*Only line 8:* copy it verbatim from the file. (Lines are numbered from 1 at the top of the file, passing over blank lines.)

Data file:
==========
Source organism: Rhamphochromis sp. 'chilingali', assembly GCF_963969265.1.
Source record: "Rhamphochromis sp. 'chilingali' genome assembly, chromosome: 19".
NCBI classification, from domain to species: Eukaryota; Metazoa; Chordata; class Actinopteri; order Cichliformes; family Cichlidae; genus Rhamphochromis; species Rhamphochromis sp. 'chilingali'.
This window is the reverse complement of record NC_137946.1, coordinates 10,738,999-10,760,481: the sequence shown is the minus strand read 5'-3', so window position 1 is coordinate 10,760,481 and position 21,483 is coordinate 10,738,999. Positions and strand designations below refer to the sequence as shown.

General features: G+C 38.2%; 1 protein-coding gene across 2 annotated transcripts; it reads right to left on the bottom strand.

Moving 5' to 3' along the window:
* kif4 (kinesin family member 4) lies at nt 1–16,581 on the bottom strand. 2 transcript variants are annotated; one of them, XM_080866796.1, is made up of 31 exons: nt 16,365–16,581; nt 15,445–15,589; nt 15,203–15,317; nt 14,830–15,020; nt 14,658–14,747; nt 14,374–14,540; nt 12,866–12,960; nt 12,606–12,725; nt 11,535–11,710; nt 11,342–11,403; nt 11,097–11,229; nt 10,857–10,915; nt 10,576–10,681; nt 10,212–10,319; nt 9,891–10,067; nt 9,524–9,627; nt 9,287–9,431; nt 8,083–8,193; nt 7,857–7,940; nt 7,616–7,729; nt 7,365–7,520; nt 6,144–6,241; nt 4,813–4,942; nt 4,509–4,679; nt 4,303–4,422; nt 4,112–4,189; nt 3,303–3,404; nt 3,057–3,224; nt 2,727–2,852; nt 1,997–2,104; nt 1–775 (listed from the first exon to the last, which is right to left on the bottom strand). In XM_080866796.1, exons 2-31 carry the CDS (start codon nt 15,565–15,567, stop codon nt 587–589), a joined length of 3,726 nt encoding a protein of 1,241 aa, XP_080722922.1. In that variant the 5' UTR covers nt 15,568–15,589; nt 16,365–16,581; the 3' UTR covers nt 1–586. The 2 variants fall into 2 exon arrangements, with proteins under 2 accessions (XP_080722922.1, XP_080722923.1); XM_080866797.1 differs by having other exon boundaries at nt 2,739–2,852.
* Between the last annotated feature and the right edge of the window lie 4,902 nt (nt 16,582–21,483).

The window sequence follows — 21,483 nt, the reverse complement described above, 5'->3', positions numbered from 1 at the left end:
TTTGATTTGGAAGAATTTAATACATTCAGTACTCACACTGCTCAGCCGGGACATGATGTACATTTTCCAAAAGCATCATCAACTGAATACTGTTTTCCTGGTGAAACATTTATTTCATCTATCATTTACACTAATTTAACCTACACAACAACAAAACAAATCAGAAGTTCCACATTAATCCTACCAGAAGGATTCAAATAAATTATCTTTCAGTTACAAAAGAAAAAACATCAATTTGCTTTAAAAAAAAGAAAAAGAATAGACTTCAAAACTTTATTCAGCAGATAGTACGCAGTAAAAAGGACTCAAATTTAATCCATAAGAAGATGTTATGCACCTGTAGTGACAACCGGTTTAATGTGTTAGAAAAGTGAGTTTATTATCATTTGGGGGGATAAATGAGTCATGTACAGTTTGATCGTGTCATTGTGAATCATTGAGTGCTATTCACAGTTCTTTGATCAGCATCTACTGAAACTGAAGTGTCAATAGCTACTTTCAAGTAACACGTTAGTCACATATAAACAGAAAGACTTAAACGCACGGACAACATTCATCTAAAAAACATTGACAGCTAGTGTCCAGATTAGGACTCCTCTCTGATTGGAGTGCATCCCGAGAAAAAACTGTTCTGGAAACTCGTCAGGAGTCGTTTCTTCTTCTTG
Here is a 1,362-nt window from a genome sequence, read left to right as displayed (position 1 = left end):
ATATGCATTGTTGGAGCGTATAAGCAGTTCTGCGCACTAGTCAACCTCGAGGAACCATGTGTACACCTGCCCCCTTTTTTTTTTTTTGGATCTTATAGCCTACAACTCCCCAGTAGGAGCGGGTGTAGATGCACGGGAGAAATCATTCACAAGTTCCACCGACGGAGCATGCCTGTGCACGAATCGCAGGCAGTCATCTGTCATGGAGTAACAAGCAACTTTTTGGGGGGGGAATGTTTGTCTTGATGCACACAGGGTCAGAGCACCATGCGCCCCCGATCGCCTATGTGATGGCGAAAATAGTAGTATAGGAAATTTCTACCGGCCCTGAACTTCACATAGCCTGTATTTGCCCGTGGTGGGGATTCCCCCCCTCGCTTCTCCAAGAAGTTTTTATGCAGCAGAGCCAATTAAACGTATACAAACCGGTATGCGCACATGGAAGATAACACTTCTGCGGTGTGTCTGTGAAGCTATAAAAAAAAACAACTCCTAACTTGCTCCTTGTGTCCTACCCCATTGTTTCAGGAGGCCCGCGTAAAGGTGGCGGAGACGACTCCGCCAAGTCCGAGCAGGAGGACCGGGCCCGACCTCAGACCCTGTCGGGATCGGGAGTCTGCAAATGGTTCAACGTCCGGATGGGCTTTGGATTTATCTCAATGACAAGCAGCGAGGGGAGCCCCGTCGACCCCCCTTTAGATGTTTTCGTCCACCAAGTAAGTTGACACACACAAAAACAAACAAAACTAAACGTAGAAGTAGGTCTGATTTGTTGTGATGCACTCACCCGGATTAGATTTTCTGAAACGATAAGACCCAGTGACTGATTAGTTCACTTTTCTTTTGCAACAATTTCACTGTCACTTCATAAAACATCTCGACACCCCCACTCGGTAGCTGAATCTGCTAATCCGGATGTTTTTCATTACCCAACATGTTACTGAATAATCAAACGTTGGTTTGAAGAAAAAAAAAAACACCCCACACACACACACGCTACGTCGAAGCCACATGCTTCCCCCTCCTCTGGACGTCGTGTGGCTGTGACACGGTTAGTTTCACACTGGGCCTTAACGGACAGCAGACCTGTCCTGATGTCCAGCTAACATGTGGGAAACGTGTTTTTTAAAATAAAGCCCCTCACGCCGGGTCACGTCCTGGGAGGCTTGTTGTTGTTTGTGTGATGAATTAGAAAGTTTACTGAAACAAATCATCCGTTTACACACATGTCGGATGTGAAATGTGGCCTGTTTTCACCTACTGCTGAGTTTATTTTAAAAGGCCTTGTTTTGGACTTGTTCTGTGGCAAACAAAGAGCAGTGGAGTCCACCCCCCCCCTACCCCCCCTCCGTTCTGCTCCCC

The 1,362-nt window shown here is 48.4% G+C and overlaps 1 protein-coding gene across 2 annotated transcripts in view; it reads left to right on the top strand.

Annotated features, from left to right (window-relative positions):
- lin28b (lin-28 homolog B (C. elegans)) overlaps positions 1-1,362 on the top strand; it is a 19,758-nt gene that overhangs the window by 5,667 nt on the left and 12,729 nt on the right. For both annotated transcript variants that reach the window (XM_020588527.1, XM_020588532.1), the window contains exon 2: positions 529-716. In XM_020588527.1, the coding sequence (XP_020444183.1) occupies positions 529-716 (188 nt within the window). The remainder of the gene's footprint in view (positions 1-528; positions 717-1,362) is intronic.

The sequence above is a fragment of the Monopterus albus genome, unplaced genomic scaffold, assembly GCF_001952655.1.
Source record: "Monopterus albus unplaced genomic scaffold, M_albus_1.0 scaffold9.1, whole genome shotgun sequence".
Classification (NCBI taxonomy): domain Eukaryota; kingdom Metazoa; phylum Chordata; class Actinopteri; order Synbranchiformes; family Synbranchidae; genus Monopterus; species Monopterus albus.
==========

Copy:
* Between the last annotated feature and the right edge of the window lie 4,902 nt (nt 16,582–21,483).